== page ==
The Jean Monnet Program

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The Jean Monnet Program
Professor J.H.H. Weiler

European Union Jean Monnet Chair

Jean Monnet Working Paper 1/02

Joost Pauwelyn


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ISSN 1087-2221

 Joost Pauwelyn 2002

New York University School of Law

New York, NY 10012


Joost Pauwelyn

This paper offers two propositions. Firstly, WTO obligations are bilateral/reciprocal in nature. They are not of the multilateral, integral or erga omnes partes type (Section I). Secondly, WTO obligations are of a continuing nature. They cannot be equated to an expression of state consent limited to 15 April 1994, the date of conclusion of the Marrakesh Agreement (Section II).

The WTO Agreement is, obviously, a multilateral agreement. It will soon have 144 signatories. But what is the nature of WTO obligations? Are they of the bilateral (or reciprocal) type, in that WTO obligations can be reduced to a compilation of bilateral treaty relations, each of them detachable one from the other. Or are they of the multilateral (erga omnes partes or integral) type, in the sense that their binding effect is collective and the different relationships between WTO members cannot be separated into bilateral components? This is the first question that this paper tries to answer. Classifying WTO obligations in either of those two categories has major legal consequences: Firstly, for the permissibility of inter se modifications to the WTO Agreement. Secondly, in terms of the acceptability of suspension of WTO obligations in response to breach. Thirdly, for the rules on standing to bring a complaint before a WTO panel. Generally speaking, in case WTO obligations were of the multilateral type, inter se modifications to the WTO treaty and the suspension of WTO obligations as against a wrongdoing state would not be acceptable, whereas standing to bring a WTO complaint would be granted to all WTO members, irrespective of the breach. In contrast, if WTO obligations were seen as bilateral obligations, inter se modifications and suspension in response to breach would be permissible, whereas standing would be limited to only those WTO members at the other end of the (compilation of) bilateral relationship(s) allegedly breached.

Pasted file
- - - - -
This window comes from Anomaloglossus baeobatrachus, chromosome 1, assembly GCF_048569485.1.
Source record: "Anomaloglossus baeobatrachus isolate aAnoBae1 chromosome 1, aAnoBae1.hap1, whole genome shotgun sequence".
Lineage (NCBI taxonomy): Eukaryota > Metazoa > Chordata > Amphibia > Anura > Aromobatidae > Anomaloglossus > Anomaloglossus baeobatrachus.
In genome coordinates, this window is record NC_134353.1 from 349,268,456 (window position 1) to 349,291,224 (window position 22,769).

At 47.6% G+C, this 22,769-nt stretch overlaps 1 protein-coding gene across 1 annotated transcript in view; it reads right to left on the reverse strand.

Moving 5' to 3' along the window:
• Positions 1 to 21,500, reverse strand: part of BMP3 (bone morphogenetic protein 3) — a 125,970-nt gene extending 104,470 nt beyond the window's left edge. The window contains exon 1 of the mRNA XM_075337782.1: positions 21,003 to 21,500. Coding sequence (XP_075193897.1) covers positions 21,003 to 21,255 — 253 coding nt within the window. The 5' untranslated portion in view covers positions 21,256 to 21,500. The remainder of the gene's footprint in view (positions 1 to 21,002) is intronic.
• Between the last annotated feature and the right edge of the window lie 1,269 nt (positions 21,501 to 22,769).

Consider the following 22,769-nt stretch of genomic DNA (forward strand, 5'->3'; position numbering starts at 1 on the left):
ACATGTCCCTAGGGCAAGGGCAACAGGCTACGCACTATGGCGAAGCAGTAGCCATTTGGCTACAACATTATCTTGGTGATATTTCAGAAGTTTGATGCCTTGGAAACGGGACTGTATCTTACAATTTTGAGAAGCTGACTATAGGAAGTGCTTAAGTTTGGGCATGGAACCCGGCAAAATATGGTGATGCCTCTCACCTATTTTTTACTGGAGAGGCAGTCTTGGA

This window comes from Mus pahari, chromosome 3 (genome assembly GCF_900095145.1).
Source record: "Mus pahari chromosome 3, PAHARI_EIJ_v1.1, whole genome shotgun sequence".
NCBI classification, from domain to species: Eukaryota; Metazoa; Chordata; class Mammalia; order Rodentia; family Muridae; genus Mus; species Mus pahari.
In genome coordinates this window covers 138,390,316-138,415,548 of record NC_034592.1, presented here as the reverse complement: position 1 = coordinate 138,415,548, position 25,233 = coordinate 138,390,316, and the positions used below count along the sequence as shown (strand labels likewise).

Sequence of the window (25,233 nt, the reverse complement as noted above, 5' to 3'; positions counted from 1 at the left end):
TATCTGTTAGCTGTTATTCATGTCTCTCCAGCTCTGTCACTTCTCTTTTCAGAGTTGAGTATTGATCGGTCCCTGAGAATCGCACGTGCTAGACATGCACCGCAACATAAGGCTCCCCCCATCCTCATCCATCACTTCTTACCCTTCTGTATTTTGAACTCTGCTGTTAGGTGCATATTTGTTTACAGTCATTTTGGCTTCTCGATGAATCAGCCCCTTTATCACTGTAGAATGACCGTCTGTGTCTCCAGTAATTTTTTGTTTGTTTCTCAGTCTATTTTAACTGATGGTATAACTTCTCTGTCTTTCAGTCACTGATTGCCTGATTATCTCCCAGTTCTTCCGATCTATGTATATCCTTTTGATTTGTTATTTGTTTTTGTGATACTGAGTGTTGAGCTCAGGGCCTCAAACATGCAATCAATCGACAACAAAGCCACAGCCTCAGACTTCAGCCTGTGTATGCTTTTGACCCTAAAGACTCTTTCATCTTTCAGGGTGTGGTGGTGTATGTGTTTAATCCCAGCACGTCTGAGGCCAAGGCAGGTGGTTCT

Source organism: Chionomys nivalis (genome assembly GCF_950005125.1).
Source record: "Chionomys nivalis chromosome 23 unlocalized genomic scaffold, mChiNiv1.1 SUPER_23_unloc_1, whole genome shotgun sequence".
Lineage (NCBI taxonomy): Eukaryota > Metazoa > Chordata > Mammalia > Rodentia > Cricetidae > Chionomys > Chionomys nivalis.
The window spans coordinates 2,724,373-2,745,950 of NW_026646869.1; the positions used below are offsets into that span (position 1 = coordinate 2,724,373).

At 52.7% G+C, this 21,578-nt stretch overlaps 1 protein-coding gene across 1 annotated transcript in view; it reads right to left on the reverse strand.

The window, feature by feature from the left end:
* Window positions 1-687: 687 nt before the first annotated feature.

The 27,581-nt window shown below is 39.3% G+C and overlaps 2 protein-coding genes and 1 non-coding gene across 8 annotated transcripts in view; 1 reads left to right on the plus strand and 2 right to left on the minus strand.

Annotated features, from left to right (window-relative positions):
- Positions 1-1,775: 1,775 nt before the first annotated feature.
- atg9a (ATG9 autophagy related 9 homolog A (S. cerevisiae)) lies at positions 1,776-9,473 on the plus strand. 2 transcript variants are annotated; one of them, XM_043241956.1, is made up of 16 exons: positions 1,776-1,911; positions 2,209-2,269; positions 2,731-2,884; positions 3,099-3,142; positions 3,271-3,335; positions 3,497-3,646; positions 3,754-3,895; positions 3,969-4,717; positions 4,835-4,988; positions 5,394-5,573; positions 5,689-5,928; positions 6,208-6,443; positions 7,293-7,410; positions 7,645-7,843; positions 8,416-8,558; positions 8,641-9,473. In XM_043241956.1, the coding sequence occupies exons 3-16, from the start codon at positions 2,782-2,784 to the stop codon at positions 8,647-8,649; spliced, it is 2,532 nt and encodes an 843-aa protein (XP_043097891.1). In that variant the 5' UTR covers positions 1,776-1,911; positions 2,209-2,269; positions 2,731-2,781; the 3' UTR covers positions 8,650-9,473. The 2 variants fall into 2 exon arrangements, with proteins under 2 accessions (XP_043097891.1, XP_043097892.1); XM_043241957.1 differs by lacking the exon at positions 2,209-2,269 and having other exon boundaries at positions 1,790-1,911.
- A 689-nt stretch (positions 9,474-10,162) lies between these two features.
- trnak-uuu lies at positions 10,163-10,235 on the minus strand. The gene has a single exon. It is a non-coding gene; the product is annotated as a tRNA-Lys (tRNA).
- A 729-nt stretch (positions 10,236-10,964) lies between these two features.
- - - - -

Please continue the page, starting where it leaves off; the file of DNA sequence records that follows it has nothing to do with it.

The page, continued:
The second issue addressed in this paper is whether it is feasible to put a fixed time-label on the WTO treaty. This is important, firstly, for the interpretation of WTO provisions. Should they be interpreted with reference to intentions and law contemporary with the formal conclusion of the WTO treaty, or in an evolutionary manner taking account of new developments at the time of application? The issue of timing is crucial also when WTO provisions are in conflict with other rules of international law and the question arises as to which of these two norms is later in time, i.e., the lex posterior which, in principle, prevails. For purposes of applying the lex posterior rule to WTO obligations, is 15 April 1994 really the critical date or should one rather consider the WTO treaty as a regulatory instrument which evolves and is continuously monitored, confirmed and re-concluded in the context of an international organisation? If the latter were true, a proposition defended here, in case of conflict between WTO provisions and other what I term “continuing” norms (such as, arguably, a number of multilateral environmental or human rights treaties), there would no longer be “successive treaties”, but rather “parallel treaties”. As a result, the lex posterior principle would not apply in the first place. Rather, the conflict ought then be resolved by means of other tools, in particular the lex specialis rule pursuant to which the more specific norm prevails over the more general one.
Both questions examined in this paper are crucial for the relationship and hierarchy between WTO law and other norms of international law. More profoundly, taking sides on these questions offers a prominent yardstick when setting out the WTO’s object and underlying purpose as well as its place in the wider context of other, non-trade-related aspects of international relations.

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